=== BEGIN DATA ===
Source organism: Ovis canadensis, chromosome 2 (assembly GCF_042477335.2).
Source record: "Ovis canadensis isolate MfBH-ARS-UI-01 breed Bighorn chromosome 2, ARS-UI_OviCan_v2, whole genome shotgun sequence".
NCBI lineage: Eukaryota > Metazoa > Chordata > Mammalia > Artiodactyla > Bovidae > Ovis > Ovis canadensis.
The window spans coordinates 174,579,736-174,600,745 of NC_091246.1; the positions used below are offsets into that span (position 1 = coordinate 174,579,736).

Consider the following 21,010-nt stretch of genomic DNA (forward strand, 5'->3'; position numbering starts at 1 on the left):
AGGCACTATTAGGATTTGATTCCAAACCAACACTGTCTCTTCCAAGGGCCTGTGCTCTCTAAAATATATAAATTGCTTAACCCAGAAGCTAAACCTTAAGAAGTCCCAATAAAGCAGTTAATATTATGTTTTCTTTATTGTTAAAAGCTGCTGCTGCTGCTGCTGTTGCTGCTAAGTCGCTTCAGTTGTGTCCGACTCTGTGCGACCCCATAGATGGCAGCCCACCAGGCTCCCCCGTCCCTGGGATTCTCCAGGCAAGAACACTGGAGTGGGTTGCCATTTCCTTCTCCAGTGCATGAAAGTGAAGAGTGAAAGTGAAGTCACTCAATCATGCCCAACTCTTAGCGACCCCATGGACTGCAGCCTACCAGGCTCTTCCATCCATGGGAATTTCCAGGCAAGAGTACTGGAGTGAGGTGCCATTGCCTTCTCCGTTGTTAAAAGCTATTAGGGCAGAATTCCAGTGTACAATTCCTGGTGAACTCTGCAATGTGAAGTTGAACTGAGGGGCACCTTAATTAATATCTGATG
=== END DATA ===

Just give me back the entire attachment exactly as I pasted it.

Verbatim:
Source organism: Ovis canadensis, chromosome 2 (assembly GCF_042477335.2).
Source record: "Ovis canadensis isolate MfBH-ARS-UI-01 breed Bighorn chromosome 2, ARS-UI_OviCan_v2, whole genome shotgun sequence".
NCBI lineage: Eukaryota > Metazoa > Chordata > Mammalia > Artiodactyla > Bovidae > Ovis > Ovis canadensis.
The window spans coordinates 174,579,736-174,600,745 of NC_091246.1; the positions used below are offsets into that span (position 1 = coordinate 174,579,736).

Consider the following 21,010-nt stretch of genomic DNA (forward strand, 5'->3'; position numbering starts at 1 on the left):
AGGCACTATTAGGATTTGATTCCAAACCAACACTGTCTCTTCCAAGGGCCTGTGCTCTCTAAAATATATAAATTGCTTAACCCAGAAGCTAAACCTTAAGAAGTCCCAATAAAGCAGTTAATATTATGTTTTCTTTATTGTTAAAAGCTGCTGCTGCTGCTGCTGTTGCTGCTAAGTCGCTTCAGTTGTGTCCGACTCTGTGCGACCCCATAGATGGCAGCCCACCAGGCTCCCCCGTCCCTGGGATTCTCCAGGCAAGAACACTGGAGTGGGTTGCCATTTCCTTCTCCAGTGCATGAAAGTGAAGAGTGAAAGTGAAGTCACTCAATCATGCCCAACTCTTAGCGACCCCATGGACTGCAGCCTACCAGGCTCTTCCATCCATGGGAATTTCCAGGCAAGAGTACTGGAGTGAGGTGCCATTGCCTTCTCCGTTGTTAAAAGCTATTAGGGCAGAATTCCAGTGTACAATTCCTGGTGAACTCTGCAATGTGAAGTTGAACTGAGGGGCACCTTAATTAATATCTGATG